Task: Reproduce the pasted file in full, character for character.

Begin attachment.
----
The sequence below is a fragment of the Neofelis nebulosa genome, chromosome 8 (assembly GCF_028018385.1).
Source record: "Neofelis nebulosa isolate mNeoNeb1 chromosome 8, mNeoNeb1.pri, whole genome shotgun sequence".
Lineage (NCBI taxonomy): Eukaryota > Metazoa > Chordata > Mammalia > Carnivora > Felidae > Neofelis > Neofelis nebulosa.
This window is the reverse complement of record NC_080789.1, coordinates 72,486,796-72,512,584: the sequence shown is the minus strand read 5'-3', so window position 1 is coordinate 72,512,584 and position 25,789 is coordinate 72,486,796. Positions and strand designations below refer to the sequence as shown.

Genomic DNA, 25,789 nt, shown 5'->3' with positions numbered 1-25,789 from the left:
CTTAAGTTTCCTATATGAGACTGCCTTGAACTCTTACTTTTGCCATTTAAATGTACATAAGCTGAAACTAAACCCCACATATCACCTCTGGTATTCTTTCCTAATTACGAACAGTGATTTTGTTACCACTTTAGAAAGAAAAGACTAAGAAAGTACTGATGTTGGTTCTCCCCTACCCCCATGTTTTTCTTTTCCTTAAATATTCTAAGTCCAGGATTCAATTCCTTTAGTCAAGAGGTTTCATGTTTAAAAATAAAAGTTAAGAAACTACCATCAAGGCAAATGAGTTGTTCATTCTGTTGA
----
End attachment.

The sequence below is a fragment of the Neofelis nebulosa genome, chromosome 8 (assembly GCF_028018385.1).
Source record: "Neofelis nebulosa isolate mNeoNeb1 chromosome 8, mNeoNeb1.pri, whole genome shotgun sequence".
Lineage (NCBI taxonomy): Eukaryota > Metazoa > Chordata > Mammalia > Carnivora > Felidae > Neofelis > Neofelis nebulosa.
This window is the reverse complement of record NC_080789.1, coordinates 72,486,796-72,512,584: the sequence shown is the minus strand read 5'-3', so window position 1 is coordinate 72,512,584 and position 25,789 is coordinate 72,486,796. Positions and strand designations below refer to the sequence as shown.

Genomic DNA, 25,789 nt, shown 5'->3' with positions numbered 1-25,789 from the left:
CTTAAGTTTCCTATATGAGACTGCCTTGAACTCTTACTTTTGCCATTTAAATGTACATAAGCTGAAACTAAACCCCACATATCACCTCTGGTATTCTTTCCTAATTACGAACAGTGATTTTGTTACCACTTTAGAAAGAAAAGACTAAGAAAGTACTGATGTTGGTTCTCCCCTACCCCCATGTTTTTCTTTTCCTTAAATATTCTAAGTCCAGGATTCAATTCCTTTAGTCAAGAGGTTTCATGTTTAAAAATAAAAGTTAAGAAACTACCATCAAGGCAAATGAGTTGTTCATTCTGTTGA